There is no utopia. And something that might be enabling for one user can be totally disabling for someone else. So just the way the chirping sidewalk crossing might be really enabling for someone with low vision, it can be totally distracting for someone with autism, and then a similar thing can happen online where technological interfaces might be fantastic for someone and totally exclude other people.
This bit on the interrelatedness of cyber and material barriers:
We talk a lot about the built environment, and I think kind of take for granted that when we say “the built environment” we mean the physical environment. But we then use the word to build when we say to build a website, and in some ways that’s a metaphorical linguistic construction, but in other ways it’s completely not. It’s a very literal construction, not meaning to make a pun there, but I think when we are constructing a website, we’re thinking very carefully about how pieces fit together, and how design and elements might result in certain outcomes for users. And then you also have to – resulting question of how easy is it for users to rebuild or change or manipulate a given environment. And in some cases, it’s easier to manipulate an online environment, and in some cases it’s easier to manipulate a physical environment. But that also depends on who you are and what your embodiment is like. … So I think the kind of core of this is I wanted to lay bare how design can preclude or produce certain outcomes by intentionally or unintentionally allowing access.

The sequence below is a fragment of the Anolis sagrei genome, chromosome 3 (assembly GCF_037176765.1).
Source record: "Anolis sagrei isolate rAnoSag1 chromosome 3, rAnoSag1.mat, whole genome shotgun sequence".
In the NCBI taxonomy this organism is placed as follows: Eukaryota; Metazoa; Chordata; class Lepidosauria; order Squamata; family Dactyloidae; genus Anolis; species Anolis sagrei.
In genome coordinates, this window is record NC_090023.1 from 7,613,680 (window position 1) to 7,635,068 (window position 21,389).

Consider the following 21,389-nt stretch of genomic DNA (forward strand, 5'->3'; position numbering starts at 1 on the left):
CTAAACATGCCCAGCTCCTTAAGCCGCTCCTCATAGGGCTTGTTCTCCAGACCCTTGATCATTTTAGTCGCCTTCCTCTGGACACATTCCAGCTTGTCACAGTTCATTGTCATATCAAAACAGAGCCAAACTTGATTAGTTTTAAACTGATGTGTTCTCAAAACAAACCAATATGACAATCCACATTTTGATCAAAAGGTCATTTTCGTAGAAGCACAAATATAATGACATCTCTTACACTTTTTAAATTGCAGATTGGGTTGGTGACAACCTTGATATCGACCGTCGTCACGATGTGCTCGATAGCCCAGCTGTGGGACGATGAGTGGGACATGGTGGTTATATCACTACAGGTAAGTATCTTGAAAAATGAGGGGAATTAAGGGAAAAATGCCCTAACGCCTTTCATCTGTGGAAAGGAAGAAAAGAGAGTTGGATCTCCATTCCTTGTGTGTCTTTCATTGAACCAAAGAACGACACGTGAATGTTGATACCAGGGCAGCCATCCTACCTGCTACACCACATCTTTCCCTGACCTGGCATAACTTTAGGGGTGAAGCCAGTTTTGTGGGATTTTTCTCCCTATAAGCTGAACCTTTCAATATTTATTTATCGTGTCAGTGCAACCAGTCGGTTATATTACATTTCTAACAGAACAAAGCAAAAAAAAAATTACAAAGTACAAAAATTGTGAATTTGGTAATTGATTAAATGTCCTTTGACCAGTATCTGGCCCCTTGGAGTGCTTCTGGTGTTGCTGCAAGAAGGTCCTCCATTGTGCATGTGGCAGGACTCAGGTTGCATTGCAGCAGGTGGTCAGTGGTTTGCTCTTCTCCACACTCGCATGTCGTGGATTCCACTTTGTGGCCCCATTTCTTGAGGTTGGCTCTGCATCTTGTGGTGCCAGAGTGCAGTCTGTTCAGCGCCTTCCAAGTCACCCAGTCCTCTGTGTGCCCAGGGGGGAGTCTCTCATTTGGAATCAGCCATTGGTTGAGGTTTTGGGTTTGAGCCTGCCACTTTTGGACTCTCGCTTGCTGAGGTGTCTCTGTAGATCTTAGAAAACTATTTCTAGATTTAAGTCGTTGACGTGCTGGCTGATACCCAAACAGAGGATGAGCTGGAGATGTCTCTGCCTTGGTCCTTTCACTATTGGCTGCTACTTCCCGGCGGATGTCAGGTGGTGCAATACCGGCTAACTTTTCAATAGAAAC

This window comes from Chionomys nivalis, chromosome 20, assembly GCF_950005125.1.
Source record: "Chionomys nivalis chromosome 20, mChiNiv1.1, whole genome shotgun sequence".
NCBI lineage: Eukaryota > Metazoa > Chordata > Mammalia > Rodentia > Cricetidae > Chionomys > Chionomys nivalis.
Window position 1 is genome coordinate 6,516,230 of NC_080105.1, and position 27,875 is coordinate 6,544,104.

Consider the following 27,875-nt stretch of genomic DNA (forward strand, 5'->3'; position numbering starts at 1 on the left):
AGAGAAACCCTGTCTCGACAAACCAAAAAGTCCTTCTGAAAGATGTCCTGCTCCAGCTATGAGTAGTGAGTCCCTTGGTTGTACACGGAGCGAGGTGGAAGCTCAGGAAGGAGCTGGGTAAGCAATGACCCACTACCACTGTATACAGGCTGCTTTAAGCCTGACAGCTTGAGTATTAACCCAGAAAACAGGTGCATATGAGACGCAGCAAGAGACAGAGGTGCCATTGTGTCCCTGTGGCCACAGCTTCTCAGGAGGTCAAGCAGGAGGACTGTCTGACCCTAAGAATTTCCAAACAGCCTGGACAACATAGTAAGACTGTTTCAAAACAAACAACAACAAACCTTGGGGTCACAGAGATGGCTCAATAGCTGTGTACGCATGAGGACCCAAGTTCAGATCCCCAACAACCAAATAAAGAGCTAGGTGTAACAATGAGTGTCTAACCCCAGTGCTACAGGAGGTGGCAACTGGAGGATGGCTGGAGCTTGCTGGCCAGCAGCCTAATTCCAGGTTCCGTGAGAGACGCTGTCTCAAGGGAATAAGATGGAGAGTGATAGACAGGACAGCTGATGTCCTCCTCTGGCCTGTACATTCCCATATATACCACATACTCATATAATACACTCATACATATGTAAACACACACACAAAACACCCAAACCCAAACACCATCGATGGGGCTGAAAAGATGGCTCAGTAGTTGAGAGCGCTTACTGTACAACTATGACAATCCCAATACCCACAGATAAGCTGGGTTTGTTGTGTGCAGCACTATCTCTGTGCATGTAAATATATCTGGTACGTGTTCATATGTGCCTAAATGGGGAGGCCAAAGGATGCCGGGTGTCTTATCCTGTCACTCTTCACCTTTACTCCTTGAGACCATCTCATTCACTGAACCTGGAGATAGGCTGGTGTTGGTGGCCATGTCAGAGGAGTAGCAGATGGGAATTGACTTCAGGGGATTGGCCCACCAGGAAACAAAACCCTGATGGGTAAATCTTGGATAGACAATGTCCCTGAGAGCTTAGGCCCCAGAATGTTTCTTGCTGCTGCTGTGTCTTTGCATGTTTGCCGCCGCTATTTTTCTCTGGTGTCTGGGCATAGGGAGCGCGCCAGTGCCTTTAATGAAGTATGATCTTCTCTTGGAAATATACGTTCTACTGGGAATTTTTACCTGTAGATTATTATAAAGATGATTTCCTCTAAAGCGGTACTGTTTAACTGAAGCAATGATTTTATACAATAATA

And this section on non-text-based research modalities:
I think of this in the tradition of performance ethnography following Dwight Conquergood and other ethnographers. But I also think it’s really important to disability studies in that as an ethnographer whose goal is to recenter the stories of people with disabilities, I think it’s really important to put research outcomes in places and in voices or idioms or representations that aren’t only textual articles designed for scholarly audiences. So this is an attempt also at a public anthropology that lets laypeople and research participants interact in the process of knowledge creation in a much more explicit way than just being interviewed.
If you’d like to read the full interview, please visit the CJDS website, where you can find it as a .html webpage, a .PDF document, or as a YouTube video. All credit for this phenomenal set of interviews goes to Amanda Cachia, a phenomenal curator, scholar, and activist (and a fellow SDS Zola Award winner), and to CJDS editor Jay Dolmage for masterminding this special issue.
I’m honored to be featured this week on the Updates section of the department website for UNC-CH Anthropology. Read it here!
The disability studies group at the sociology department of Moscow’s Higher School of Economics (a university) put up this sweet post (in Russian) about my visit in February.
Elena Iarskaia-Smirnova and her graduate students are some of the most dedicated social scientists I’ve met. I loved visiting their qualitative methods course, and of course talking shop with other ethnographers of disability in Russia.